According to the National Institute on Drug Abuse (NIDA), over 2.5 million Americans had an opioid use disorder in 2014, a number that has only risen since. With so many people struggling with this disorder, national efforts have been made to develop effective treatments. One of the most effective approaches identified for treating opioid use disorders is medication-assisted treatment (MAT).
Through MAT, medications are administered to manage or eliminate severe withdrawal symptoms that often prohibit people from completing the withdrawal process. Medications, such as buprenorphine, methadone, and extended-release naltrexone, have been found to be effective for the treatment of opioid use disorders. When administration of these medications is combined with behavioral counseling, a holistic and highly effective form of treatment is provided.
Recognizing Fentanyl Use
The sooner you can identify fentanyl misuse, the sooner you can get your loved one on a path to recovery. Fentanyl misuse is on the rise across the country, and far too many people are paying fatal consequences for their drug use.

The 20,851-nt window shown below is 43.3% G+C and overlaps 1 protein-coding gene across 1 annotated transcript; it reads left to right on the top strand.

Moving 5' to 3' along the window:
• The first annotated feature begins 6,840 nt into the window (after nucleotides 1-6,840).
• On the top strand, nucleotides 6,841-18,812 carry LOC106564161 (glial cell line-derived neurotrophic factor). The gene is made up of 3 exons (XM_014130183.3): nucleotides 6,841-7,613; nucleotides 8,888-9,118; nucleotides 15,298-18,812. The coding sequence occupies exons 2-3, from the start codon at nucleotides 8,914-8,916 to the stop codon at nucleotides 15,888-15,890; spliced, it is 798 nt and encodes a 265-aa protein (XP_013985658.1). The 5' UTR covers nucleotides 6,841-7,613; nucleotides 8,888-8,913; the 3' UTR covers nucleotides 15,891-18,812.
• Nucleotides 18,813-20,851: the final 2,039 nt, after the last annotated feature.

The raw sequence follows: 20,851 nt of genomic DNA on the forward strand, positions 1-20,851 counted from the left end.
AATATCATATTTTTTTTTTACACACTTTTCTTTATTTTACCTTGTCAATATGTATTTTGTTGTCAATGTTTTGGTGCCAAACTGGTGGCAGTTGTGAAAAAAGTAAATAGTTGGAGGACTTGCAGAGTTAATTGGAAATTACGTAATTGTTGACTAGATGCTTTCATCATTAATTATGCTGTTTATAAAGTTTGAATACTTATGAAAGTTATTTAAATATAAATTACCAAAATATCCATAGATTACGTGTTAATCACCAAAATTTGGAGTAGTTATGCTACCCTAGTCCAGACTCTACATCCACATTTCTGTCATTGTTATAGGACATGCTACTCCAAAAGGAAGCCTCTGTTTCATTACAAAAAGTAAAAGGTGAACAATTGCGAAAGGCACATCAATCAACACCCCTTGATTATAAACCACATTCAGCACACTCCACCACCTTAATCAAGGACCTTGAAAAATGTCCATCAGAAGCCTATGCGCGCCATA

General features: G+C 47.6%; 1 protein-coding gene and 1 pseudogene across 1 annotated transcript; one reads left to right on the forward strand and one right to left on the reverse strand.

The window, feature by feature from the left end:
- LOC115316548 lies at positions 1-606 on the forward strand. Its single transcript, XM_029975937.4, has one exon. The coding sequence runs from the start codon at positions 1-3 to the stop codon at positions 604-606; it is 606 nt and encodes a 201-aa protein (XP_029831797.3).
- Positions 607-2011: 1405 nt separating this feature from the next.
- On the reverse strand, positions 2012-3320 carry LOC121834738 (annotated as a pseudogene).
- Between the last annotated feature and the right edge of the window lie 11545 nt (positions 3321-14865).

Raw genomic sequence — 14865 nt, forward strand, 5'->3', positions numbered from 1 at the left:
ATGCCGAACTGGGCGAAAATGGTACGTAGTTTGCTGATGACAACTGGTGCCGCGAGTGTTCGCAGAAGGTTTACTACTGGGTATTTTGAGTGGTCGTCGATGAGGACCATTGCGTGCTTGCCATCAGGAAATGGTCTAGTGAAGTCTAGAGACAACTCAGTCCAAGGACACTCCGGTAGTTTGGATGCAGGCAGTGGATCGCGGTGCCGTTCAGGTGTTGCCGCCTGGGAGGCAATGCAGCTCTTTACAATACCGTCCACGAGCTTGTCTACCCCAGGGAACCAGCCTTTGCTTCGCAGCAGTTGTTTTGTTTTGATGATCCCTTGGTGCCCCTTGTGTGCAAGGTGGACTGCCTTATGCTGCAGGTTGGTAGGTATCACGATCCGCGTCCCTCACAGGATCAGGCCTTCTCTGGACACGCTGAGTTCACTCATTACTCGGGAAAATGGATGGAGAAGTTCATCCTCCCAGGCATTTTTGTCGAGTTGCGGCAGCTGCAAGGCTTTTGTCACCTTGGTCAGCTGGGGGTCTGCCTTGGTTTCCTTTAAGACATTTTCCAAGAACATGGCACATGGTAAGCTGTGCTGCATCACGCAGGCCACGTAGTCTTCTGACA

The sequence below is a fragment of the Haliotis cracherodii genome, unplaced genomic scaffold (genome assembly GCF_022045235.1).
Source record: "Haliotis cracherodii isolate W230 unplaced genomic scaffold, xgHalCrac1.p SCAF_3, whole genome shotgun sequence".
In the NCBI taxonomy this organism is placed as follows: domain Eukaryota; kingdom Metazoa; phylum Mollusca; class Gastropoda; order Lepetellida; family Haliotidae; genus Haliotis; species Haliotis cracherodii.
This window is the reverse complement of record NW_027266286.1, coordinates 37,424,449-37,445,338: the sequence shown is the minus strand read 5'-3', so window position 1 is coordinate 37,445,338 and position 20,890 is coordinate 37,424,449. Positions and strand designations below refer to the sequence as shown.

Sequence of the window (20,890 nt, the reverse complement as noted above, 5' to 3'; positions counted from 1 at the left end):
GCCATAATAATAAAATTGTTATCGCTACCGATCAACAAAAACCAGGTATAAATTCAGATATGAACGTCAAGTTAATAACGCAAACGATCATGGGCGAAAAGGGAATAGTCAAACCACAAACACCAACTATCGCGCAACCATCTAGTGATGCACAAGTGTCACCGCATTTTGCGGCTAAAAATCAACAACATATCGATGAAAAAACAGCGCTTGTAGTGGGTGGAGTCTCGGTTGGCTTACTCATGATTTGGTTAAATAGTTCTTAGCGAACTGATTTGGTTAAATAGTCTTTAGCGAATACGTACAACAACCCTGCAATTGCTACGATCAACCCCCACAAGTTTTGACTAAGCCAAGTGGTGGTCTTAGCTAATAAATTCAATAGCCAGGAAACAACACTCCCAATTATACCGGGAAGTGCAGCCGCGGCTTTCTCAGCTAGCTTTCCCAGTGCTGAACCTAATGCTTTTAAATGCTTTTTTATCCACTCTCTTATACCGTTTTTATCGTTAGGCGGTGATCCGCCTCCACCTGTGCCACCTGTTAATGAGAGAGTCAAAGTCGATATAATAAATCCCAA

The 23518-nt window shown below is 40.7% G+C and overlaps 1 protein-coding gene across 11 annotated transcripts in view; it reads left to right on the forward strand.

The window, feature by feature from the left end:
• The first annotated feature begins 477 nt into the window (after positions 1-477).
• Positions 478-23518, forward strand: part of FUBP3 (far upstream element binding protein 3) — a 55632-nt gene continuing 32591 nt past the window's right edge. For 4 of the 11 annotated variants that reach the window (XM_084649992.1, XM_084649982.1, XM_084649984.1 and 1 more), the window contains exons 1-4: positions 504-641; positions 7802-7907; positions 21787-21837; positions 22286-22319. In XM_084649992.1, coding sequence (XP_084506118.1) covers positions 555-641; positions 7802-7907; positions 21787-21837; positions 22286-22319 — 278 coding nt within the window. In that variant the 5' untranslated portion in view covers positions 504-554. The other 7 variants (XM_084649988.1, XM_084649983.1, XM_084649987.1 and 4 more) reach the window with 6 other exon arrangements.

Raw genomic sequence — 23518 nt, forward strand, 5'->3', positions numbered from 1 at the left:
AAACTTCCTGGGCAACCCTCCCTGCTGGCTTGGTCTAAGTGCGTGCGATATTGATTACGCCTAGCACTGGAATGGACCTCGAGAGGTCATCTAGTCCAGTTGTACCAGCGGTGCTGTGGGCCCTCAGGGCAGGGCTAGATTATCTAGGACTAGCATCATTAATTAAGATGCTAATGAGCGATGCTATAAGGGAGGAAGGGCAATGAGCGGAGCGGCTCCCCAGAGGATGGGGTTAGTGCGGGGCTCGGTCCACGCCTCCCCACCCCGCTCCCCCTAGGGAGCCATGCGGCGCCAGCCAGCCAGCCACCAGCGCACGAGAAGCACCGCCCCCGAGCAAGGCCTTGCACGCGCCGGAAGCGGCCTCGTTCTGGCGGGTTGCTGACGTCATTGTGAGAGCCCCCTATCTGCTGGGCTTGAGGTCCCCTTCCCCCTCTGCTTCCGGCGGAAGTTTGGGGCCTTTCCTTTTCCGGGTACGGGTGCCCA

Fentanyl. (January 2019). Alcohol and Drug Foundation.
Fentanyl. (June 2016). National Institute on Drug Abuse.
Fentanyl Transdermal Patch. (March 2018). U.S. National Library of Medicine: Medline Plus.
Opioid Overdose: Fentanyl. (December 2018). Centers for Disease Control and Prevention.
Prescription Behavior Surveillance System Issue Brief. (July 2017). CDC National Center for Injury Prevention and Control.
Synthetic Opioid Overdose Data. (December 2018). Centers for Disease Control and Prevention.
Withdrawing from Opiates and Opioids. (July 2017). Healthline.